We are a family of 4 and we have almost all of our relatives on the islands. Our home and our work is in Galapagos. We have mothers and fathers in vulnerable situations. This reality also worries us and we are sure that harder days will come even when our health and economic situation are good at the moment. For now we are taking one day at a time, with a lot of patience and a desire to collaborate.  We’re currently in self-quarantine in Quito so that we can return to Galapagos soon.

When COVID-19 was a distant thing, when it was already known but, it was China's problem, we traveled abroad for a month. We left Quito on February 19 and flew to New York where there was no case yet (more than 35,000 now in the USA).  Our only concern was over the eventual spread of the virus. My daughters are 9 and 11 years old and in those days, it was still unclear who was most vulnerable. We were responsible and meticulous in taking precautions even since we left the Islands. Gel, alcohol and masks were part of the luggage.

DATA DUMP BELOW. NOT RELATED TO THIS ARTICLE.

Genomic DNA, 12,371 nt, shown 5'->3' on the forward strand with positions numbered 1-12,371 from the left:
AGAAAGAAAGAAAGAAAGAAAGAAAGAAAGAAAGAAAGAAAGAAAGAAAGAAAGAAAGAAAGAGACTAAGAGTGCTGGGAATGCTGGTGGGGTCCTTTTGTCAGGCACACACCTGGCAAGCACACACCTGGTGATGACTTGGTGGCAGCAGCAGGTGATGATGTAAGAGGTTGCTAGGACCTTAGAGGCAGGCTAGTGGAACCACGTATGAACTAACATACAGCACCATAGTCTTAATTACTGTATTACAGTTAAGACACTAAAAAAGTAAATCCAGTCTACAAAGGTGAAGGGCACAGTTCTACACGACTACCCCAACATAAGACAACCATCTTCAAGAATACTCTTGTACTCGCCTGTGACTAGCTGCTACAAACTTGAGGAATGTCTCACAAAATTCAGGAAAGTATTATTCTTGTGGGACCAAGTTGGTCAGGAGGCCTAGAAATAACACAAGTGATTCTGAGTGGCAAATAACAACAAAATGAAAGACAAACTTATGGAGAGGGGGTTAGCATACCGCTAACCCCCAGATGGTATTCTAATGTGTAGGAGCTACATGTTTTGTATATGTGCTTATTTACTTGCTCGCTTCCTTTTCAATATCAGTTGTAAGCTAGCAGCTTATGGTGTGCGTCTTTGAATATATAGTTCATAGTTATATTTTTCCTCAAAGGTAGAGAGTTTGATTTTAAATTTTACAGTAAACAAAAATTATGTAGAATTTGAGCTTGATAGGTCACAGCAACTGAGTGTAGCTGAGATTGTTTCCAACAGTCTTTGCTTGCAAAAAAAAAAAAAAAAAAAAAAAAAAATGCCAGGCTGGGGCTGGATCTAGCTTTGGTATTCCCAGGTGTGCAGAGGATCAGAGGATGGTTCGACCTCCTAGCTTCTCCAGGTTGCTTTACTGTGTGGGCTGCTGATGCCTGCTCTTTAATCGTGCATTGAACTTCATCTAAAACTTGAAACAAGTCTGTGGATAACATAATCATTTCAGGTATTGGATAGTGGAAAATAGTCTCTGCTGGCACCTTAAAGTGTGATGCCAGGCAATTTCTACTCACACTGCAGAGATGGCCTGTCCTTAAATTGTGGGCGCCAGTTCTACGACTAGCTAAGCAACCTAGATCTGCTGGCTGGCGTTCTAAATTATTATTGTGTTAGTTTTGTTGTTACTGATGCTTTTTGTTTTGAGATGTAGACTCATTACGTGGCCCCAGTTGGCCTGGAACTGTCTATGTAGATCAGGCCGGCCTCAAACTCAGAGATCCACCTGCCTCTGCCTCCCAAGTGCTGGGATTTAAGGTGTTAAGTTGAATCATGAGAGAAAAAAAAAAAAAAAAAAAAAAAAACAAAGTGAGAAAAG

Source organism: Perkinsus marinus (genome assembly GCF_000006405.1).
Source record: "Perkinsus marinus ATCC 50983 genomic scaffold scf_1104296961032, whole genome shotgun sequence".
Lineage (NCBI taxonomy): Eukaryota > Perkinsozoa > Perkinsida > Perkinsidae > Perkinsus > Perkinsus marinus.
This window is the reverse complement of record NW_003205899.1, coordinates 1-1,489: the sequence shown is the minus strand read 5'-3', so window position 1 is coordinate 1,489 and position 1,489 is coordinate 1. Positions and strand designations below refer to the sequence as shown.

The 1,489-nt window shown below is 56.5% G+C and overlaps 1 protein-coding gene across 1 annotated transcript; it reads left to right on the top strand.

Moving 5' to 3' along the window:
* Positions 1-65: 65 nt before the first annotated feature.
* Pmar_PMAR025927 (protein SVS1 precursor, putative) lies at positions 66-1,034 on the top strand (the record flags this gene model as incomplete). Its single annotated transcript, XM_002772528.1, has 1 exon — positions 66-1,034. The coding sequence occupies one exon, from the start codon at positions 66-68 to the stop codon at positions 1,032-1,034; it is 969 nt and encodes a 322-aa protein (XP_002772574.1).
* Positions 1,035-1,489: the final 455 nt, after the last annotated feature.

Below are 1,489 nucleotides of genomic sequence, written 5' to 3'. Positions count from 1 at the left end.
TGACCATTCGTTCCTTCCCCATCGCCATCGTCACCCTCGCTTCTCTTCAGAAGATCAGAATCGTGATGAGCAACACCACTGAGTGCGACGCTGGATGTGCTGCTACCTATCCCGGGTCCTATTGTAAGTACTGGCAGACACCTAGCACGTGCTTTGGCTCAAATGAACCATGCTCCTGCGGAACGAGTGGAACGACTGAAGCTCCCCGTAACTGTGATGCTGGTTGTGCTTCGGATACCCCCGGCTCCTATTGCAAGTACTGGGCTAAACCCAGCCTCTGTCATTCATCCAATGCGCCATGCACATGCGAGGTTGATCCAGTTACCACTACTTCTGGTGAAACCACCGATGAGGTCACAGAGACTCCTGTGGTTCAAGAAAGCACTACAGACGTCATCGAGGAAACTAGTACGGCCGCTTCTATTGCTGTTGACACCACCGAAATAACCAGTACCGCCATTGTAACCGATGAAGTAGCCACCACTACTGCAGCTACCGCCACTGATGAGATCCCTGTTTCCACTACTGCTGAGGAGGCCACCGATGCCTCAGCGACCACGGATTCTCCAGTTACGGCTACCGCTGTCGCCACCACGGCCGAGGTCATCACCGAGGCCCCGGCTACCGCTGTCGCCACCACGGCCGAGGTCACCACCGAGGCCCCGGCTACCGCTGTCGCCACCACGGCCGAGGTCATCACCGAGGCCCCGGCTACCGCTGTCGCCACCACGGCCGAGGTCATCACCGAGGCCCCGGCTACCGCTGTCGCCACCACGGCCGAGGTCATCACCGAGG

We arrived in Europe just as the virus began its dizzying advance. It almost seemed to follow us from destination to destination. Madrid and Barcelona presented the first cases and both authorities and people were very casual and indifferent, tourism numbers were high due to an unusually warm winter. We spent a week in Spain and did not see evidence of any preventive measures,  even when the situation was already catastrophic in Italy.

When we left for Paris, Spain was still asleep. In early March the French and their government still did not react. On their own initiative, the Louvre employees decided to close and were harshly criticized by tourists.  The government reopened the museum, dismissing the virus. France has more than 16,000 confirmed cases and nearly 650 deaths at the moment.